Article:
Tuesday, 27 November 2012

Some reflections on the Mebyon Kernow conference and the future

Me at the #MKconf

First and foremost I really enjoyed the day and I think it was a great event. This is only my third party conference and I definitely think it was the best yet. I much preferred the venue and the main chamber of Lys Kernow it obviously has a lot more significance especially looking forward to next years Cornwall Council (and town and parish council) elections. This is an exciting time for the party, feelings are running high and there is a real sense of positivism for a number of good reasons. But there are also a number of great challenges and a lot of hard work facing the party, in next years Cornwall Council and town and parish elections, the European elections the year after and the general election the year after that.

There is lots of coverage by party members of the conference speeches etc rather than post loads of links it's probably easier to have a browse on the Mebyon Kernow facebook page. I did suffice to say enjoy all of the speeches and it is easy to see why all of the MK spokespeople that day have been elected, they speak with confidence, passion and I found them all insightful and inspiring. That's exactly what the party needed to be inspired and as a party we need to be inspirational.

The challenges facing the party in next years elections are great but also so are the opportunities. I think there is a good reason that there is a growing confidence in the party, we have a bigger profile than we've ever had, we've got more councillors than we've ever had. But to really make a difference in Cornish politics to really get our policies on the agenda we need to do better than we have done before. Of all the speeches I think Loveday's spoke to me most, as she explained there is a growing awareness of Cornish identity, people are thinking about it and talking about it more but a she rightly pointed out those conversations need to be had in the corridors of power not just in the pubs and living rooms of Kernow. In short it needs to be Mebyon Kernow's duty to reach out to these people, to get people that want change involved in politics.

It's not just a growing sense of Cornish identity and a growing pride in Cornwall that this applies to, its fundamentally policy too. I find myself time and time again talking to people and finding myself agreeing with them about the state of the housing market about the scandal of second homes, about the state of the economy and employment in Cornwall, about the need to move up country to find decent work and a whole host of other things. There are a lot of people that feel disillusioned with politics and aspects of society in Cornwall and I feel the same, like many others I grew up without a bright future the industry of our forebears gone (the factories my grandparents worked in have either been skat down and are now houses or lie derelict, my fathers fishing boat sold on) I felt that sense of despair the grim thought that the future held minimum wage jobs and dingy bedsits.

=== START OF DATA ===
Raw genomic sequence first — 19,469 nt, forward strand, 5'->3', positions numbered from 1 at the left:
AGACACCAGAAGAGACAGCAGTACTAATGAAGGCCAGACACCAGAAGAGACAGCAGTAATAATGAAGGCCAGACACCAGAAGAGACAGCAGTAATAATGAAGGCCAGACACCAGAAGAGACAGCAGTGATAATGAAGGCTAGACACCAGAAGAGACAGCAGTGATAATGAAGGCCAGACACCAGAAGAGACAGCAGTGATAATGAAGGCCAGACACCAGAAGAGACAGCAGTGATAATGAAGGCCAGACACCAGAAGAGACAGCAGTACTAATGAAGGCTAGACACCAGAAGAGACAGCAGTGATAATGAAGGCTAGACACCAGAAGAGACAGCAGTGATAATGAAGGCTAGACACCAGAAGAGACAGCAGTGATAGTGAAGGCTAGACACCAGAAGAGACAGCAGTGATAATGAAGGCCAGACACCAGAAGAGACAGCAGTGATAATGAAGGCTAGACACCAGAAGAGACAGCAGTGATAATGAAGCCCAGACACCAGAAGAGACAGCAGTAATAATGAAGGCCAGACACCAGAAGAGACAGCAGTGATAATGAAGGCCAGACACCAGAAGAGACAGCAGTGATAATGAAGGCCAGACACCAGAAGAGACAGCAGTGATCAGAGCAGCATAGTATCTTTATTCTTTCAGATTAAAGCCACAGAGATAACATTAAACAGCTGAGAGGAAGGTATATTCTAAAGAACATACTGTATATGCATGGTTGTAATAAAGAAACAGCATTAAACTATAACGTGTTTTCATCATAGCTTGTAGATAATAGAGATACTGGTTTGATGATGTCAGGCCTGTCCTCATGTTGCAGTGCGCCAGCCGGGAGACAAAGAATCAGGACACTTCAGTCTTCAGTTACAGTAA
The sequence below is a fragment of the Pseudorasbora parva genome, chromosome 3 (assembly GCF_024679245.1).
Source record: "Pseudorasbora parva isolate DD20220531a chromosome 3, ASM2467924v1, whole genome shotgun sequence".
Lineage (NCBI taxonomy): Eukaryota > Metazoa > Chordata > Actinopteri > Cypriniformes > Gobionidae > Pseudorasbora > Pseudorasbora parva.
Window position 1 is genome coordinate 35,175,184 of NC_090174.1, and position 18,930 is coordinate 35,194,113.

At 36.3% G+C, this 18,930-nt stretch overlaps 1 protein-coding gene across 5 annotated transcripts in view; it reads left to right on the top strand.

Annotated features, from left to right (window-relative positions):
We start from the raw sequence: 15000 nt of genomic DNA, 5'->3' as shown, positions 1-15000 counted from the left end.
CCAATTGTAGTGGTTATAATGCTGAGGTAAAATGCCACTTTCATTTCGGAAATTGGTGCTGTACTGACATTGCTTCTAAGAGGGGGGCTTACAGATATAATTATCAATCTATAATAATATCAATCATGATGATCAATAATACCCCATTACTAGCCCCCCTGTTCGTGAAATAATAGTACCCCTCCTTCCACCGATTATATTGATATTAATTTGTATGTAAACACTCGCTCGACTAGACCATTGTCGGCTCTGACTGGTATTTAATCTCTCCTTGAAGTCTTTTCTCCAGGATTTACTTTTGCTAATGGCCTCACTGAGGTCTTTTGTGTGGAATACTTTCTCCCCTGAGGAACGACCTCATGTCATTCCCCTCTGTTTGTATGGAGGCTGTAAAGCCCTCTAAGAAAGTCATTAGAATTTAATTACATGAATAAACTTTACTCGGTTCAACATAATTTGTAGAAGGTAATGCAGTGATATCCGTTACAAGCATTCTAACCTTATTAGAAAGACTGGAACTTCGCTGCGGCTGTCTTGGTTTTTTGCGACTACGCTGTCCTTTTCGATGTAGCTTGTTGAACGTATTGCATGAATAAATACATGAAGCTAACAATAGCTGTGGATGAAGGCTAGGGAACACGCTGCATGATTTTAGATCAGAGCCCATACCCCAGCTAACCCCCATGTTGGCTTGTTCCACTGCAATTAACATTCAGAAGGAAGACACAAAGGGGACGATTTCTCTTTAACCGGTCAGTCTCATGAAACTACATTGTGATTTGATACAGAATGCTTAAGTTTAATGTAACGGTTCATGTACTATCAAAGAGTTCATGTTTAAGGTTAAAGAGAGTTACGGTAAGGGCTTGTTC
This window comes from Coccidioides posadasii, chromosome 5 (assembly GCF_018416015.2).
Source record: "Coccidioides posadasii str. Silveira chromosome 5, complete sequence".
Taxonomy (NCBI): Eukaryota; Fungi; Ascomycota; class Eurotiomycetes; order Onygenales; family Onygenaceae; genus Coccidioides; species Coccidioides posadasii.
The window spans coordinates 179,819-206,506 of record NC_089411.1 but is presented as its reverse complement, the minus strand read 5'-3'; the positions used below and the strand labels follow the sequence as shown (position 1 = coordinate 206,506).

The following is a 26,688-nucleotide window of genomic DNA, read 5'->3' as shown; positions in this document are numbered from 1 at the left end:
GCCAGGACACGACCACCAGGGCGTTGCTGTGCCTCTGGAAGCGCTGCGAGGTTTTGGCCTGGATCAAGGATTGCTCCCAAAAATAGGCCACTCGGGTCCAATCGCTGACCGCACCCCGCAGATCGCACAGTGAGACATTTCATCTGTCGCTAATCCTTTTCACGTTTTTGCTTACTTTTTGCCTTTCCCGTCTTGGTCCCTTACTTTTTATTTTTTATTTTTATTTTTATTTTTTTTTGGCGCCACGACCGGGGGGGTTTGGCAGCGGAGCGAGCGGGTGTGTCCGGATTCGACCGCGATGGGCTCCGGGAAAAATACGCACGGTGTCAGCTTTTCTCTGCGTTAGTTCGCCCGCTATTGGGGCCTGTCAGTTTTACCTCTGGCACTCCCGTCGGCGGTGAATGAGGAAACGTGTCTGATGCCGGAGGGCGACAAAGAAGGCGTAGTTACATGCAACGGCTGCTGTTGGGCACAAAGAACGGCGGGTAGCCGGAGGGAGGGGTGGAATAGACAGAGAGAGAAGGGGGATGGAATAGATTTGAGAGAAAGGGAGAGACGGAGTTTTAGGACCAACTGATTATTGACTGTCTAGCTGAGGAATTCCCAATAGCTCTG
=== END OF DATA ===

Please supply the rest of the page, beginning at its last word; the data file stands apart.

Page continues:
We need to show to people that we offer a solution to this problem, we need to engage with young people like I was, in fact -not so young- people like I am. To show that people like me joined Mebyon Kernow and got involved in politics because they want change, because they want a better Cornwall. We need as a party to demonstrate that we alone present a challenge to the status quo, that we have fresh ideas to inject into the stale policies we've seen over successive council administrations in Cornwall. The other great challenge is of course voter apathy, lots of people that feel the way we do have disengaged with politics, they don't see the point in voting. This is the great challenge for parties like MK that believe in democracy. If we can demonstrate to the electorate that we offer something different that its not the same old Westminster consensus of centralisation and neo liberal economics, then perhaps we can turn around MK's fortunes.

Tuesday, 13 November 2012

St Ives Conservatives unwilling to defend their own administrations record.

A Conservative leaflet in West Cornwall reveals how the Tories do not want people to view them on their own Council's record. Normally political leaflets highlight the work of the party, how they have made an area better and ultimately why they should be voted back again. Unable to find justifications for the Tory led administration on Cornwall Council the St Ives Conservatives have instead disowned their own parties policies and neglected to mention failures. Now we are supposed to believe that they are for lower parking charges, that they want housing developments only where necessary, that infrastructure spending in West Cornwall has a proud record and that they are the champions of small business.